A 54-year-old otherwise healthy male, who was being evaluated for prolonged fever, developed clinical and ultrasonographic signs compatible with acute acalculous cholecystitis. Diagnosis of murine typhus was confirmed by serology and the patient was treated with doxycycline. He improved rapidly and all clinical and laboratory abnormalities returned to normal. The present case dictates that knowledge of the local epidemiology and keeping a high index of clinical suspicion can help recognize uncommon manifestations of murine typhus, in order to treat appropriately and avoid unnecessary investigations and interventions.

1. Introduction

R. typhi, previously known as R. mooseri, belongs to the typhus group of rickettsiae (together with R. prowazekii which causes epidemic typhus) [13]. The main vector is the rat flea Xenopsylla cheopis, although other arthropods, such as the cat flea Ctenocephalides felis, have been implicated in the life cycle of R. typhi [13]. Humans are considered accidental hosts, primarily contaminated by inoculation of the rickettsiae through a fleabite site on their skin [2, 3]. Although history of a fleabite is not usually recalled, humans are typically infected in areas where close contact with animals and their fleas are most likely to occur [4].

Murine typhus is an endemic infection in tropical and subtropical seaboard regions throughout the world, including the Mediterranean [2]. In Greece, the disease was first described in 1932 [5]. Since then, endemic cases have been reported on the Greek islands of Euboea and Crete [5]. Here, we present a case of severe murine typhus presenting as acalculous cholecystitis in an otherwise healthy man.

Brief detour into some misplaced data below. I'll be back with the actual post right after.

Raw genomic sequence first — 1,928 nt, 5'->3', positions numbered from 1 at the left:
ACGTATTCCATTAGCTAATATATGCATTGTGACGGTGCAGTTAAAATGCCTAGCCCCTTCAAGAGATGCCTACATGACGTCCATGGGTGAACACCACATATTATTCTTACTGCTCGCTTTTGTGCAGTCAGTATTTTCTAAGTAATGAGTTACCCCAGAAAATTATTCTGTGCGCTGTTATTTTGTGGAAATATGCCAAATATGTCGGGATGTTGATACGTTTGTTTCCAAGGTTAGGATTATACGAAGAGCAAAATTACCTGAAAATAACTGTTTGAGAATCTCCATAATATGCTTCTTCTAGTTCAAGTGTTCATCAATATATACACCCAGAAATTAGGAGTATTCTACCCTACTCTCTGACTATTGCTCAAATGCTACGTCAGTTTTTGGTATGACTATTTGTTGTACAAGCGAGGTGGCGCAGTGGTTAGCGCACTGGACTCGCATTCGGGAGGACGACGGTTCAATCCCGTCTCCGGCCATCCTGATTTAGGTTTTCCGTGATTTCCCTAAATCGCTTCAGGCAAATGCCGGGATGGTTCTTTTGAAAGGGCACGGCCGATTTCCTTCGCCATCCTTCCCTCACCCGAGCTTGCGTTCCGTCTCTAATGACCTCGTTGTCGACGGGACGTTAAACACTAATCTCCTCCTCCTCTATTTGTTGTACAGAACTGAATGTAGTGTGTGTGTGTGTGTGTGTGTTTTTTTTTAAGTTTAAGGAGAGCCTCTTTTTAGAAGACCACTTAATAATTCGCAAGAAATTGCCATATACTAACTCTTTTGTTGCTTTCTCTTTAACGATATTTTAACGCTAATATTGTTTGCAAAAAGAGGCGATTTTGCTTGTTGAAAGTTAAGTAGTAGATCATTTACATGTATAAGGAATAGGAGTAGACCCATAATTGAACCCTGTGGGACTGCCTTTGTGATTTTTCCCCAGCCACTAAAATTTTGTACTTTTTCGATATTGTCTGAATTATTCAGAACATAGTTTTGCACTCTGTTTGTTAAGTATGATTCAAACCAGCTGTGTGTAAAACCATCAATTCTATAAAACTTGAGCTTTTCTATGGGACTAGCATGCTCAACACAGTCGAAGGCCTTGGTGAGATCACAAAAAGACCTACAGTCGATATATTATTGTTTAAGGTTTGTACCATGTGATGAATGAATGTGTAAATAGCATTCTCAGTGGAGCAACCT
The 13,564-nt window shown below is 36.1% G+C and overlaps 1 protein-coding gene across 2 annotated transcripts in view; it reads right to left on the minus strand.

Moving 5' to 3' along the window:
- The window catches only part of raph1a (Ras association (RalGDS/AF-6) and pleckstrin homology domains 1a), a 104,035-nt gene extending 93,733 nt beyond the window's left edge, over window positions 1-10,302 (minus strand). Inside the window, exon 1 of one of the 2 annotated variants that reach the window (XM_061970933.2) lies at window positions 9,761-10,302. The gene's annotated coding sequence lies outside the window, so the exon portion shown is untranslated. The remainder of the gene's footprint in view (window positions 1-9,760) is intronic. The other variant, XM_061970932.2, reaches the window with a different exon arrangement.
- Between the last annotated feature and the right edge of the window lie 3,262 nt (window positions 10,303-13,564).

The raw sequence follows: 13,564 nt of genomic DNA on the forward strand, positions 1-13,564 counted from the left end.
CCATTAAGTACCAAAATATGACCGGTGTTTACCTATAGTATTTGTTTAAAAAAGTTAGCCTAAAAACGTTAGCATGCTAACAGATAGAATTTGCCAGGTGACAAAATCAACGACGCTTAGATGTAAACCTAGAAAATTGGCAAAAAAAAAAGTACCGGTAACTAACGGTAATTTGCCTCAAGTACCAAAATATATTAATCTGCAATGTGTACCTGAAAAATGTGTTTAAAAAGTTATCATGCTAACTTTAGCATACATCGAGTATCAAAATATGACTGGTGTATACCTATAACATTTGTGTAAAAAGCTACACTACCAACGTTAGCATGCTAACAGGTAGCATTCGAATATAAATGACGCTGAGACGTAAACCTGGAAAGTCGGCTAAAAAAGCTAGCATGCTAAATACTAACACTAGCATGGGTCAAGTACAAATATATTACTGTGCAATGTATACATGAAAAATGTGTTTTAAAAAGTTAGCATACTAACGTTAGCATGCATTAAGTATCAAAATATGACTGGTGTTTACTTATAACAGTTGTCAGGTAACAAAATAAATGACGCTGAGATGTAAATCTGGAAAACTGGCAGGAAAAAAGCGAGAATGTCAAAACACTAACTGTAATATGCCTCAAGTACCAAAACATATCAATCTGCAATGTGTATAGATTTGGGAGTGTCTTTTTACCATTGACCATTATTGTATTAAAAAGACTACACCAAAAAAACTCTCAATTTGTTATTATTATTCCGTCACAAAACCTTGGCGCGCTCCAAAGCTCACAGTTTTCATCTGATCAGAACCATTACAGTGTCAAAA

2. Case Presentation

A 54-year-old Caucasian male was referred from Kasos island to the infectious diseases unit of our hospital with a 10-day history of fever, throbbing frontal headache, chills, and malaise. The patient was already receiving amoxicillin-clavulanate for suspected sinusitis, without apparent improvement. He lived in a rural area, worked as a cafeteria owner, and had frequent contact with animals (pigs and chicken) and bees. His past medical history was significant only for heterozygous β-thalassemia.

Upon presentation, the patient appeared ill, with a temperature of 38°C, resting blood pressure 110/55 mmHg, heart rate 85 beats per minute, respiratory rate 18 breaths per minute, and oxygen saturation 93% on room air. Auscultation revealed mildly prolonged expiration with no additional sounds, while mild right upper quadrant (RUQ) tenderness was noted. A rash was difficult to detect due to his dark complexion. The remainder of the examination was normal. There was evidence of lymphopenia (1 × 109/L, reference range [RR] 1.5–3.6 × 109/L), mild anemia (hemoglobin, 12.3 g/dL [RR 14–18 g/dL]; MCV, 62.9 fl [RR 80–99 fl]), and thrombocytopenia (131 × 109/L [RR 150–450 × 109/L]). In the peripheral blood smear, Howell-Jolly bodies were observed. Additional workup revealed mild hyponatremia (130 mEq/L [RR 135–145 mEq/L]), mild elevation of alanine aminotransferase (ALT, 51 U/L [RR 8–40 U/L]), aspartate aminotransferase (AST, 60 U/L [RR 8–40 U/L]), lactate dehydrogenase (LDH, 379 U/L [RR 80–230 U/L]), and a high C-reactive protein (13.2 mg/dL, normal < 0.8 mg/dL). Urine testing showed mild proteinuria, red blood cells (6/HPF), white blood cells (9/HPF), and a bland urine sediment. Arterial blood gas analysis on ambient air showed mild hypoxemia (pH 7.44, PaO2 70 mmHg, and PaCO2 33 mmHg), but no abnormalities were apparent on chest X-ray. The patient was placed off the antibiotics that he was taking, blood and urine cultures were drawn, and serology was obtained for viral infections (HIV, hepatitis B and C viruses, CMV, and EBV) and zoonoses (Brucella spp., Rickettsia spp., Coxiella burnetii, Leishmania spp., and leptospirosis) because of his epidemiological history.